The mitochondrion is a highly dynamic organelle that is critical for energy production and numerous metabolic processes. Drosophila Chchd2, a homolog of the human disease-related genes CHCHD2 and CHCHD10, encodes a mitochondrial protein. In this study, we found that loss of Chchd2 in flies resulted in progressive degeneration of photoreceptor cells and reduced muscle integrity. In the flight muscles of adult Chchd2 mutants, some mitochondria exhibited curling cristae and a reduced number of cristae compared to those of controls. Overexpression of Chchd2 carrying human disease-related point mutations failed to fully rescue the mitochondrial defects in Chchd2 mutants. In fat body cells, loss of Chchd2 resulted in fragmented mitochondria that could be partially rescued by Marf overexpression and enhanced by Opa1 RNAi. The expression level of Opa1 was reduced in Chchd2 mutants and increased when Chchd2 was overexpressed. The chaperone-like protein P32 co-immunoprecipitated with Chchd2 and YME1L, a protease known to processes human OPA1. Moreover, the interaction between P32 and YME1L enhanced YME1L activity and promoted Opa1 degradation. Finally, Chchd2 stabilized Opa1 by competing with P32 for YME1L binding. We propose a model whereby Chchd2 regulates mitochondrial morphology and tissue homeostasis by fine-tuning the levels of OPA1.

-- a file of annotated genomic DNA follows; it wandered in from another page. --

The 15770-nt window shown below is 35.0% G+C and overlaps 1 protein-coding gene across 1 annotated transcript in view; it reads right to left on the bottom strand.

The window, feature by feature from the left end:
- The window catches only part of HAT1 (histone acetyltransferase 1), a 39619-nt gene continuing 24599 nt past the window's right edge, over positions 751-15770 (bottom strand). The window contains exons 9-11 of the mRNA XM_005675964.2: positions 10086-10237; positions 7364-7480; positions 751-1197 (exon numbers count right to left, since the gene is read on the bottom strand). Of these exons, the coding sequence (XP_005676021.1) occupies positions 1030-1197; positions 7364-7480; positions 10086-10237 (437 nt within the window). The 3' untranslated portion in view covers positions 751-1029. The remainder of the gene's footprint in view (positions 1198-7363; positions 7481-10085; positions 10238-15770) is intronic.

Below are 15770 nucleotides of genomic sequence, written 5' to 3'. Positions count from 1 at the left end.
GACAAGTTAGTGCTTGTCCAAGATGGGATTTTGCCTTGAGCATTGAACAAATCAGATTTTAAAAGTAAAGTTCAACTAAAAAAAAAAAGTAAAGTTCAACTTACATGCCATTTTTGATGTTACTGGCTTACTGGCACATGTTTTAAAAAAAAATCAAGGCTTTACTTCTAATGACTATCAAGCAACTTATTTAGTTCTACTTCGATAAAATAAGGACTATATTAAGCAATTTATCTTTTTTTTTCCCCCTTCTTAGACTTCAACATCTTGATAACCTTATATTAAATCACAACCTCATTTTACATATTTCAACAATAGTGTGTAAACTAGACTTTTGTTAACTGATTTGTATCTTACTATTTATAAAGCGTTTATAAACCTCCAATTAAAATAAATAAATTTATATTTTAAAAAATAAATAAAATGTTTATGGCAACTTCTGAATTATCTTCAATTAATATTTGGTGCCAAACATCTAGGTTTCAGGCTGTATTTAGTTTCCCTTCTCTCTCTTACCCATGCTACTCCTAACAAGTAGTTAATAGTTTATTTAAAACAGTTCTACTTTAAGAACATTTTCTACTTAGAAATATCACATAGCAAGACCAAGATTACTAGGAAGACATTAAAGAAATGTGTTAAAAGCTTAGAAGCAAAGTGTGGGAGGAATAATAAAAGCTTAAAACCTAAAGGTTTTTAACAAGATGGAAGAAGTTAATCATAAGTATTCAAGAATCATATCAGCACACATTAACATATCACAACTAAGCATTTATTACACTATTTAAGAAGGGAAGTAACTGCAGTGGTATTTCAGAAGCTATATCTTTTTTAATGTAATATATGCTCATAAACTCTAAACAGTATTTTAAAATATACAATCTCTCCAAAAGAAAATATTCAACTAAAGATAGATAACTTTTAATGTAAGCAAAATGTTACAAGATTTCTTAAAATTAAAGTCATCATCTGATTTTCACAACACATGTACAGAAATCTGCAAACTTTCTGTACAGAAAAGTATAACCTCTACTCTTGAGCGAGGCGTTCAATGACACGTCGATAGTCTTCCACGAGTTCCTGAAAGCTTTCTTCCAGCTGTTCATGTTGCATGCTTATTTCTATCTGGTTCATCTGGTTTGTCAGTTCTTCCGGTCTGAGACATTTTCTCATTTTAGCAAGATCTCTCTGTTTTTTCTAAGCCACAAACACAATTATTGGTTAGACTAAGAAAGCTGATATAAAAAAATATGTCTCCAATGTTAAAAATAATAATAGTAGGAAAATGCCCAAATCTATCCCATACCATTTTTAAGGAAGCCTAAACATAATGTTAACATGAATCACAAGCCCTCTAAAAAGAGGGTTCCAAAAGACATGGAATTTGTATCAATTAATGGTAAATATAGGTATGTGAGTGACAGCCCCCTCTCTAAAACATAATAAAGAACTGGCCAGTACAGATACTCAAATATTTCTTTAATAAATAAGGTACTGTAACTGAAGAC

DOI:  https://doi.org/10.1038/s41418-019-0482-7
  30. Autophagy. 2020 Jan 10.
    Dai E, Han L, Liu J, Xie Y, Kroemer G, Klionsky DJ, Zeh HJ, Kang R, Wang J, Tang D.